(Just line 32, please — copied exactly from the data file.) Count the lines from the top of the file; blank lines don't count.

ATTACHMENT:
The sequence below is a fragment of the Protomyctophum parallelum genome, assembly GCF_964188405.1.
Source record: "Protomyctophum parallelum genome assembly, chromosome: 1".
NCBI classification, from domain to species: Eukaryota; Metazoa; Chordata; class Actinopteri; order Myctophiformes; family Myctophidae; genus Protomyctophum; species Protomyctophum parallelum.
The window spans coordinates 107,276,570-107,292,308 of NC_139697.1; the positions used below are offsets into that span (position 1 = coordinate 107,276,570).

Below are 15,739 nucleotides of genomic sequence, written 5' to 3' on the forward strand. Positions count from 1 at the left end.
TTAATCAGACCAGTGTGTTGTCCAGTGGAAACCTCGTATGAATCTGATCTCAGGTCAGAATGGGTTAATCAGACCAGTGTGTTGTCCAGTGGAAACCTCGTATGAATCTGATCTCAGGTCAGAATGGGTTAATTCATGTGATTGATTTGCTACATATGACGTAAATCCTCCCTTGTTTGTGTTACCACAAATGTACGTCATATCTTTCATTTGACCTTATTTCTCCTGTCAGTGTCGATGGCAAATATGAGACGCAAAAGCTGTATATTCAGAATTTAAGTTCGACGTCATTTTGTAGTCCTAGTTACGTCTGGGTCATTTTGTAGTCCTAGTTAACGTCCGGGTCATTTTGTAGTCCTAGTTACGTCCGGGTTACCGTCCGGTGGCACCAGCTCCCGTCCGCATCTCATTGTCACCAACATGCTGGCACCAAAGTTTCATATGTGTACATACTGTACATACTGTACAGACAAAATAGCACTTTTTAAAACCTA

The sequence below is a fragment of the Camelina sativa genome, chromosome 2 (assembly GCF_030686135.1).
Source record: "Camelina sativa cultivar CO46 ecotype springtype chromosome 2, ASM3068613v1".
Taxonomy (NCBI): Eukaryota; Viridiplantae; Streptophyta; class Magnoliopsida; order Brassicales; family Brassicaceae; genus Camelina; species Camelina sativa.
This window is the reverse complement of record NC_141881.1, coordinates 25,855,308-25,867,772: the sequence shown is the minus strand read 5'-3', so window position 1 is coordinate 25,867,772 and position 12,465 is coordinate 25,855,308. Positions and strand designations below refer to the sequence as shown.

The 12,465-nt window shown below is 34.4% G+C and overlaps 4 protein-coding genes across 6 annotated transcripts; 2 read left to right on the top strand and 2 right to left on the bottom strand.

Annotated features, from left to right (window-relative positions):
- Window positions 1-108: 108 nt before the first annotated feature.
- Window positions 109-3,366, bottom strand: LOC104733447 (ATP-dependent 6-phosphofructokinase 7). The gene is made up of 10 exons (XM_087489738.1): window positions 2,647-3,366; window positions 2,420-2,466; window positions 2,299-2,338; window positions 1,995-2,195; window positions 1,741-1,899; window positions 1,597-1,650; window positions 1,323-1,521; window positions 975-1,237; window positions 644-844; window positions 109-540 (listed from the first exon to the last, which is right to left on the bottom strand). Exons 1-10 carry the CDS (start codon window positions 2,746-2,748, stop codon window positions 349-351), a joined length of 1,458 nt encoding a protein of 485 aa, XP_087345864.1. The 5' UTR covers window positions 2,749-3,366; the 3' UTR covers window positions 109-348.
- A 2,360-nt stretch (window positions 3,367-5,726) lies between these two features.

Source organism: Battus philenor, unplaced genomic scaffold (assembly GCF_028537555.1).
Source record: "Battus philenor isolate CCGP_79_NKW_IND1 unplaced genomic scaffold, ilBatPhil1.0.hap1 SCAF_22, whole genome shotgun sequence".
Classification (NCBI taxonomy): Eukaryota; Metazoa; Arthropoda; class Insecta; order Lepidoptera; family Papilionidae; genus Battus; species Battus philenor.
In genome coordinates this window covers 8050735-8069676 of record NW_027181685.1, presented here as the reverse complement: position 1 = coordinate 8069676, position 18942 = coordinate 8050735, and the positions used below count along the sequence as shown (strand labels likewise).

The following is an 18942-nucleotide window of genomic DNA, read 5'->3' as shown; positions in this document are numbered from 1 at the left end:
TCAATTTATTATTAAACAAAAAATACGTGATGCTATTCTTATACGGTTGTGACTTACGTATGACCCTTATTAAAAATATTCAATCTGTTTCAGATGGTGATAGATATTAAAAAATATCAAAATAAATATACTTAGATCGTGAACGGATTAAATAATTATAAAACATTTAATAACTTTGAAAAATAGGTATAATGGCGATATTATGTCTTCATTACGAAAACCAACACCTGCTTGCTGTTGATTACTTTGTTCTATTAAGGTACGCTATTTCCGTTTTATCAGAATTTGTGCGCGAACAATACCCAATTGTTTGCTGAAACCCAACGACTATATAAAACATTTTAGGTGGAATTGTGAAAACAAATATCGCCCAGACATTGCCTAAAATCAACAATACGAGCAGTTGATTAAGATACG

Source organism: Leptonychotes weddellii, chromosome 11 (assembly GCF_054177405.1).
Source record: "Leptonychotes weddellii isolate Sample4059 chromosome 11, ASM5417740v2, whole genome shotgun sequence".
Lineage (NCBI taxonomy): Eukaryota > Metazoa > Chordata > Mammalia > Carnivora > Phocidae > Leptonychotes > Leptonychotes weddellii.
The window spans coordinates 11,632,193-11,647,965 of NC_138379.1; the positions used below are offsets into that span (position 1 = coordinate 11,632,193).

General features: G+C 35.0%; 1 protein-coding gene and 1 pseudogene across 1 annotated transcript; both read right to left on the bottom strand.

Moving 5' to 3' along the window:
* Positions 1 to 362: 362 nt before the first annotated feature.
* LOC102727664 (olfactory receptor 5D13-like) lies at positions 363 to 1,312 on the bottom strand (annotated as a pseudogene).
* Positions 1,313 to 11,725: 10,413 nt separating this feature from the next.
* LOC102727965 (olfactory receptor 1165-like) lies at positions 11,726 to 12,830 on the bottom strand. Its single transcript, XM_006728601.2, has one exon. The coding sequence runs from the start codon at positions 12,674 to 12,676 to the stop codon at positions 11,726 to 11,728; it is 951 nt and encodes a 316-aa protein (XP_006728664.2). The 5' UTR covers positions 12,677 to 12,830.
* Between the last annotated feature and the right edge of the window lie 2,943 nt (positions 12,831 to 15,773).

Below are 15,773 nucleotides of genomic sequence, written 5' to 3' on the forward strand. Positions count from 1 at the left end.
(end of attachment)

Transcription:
* Between the last annotated feature and the right edge of the window lie 2,943 nt (positions 12,831 to 15,773).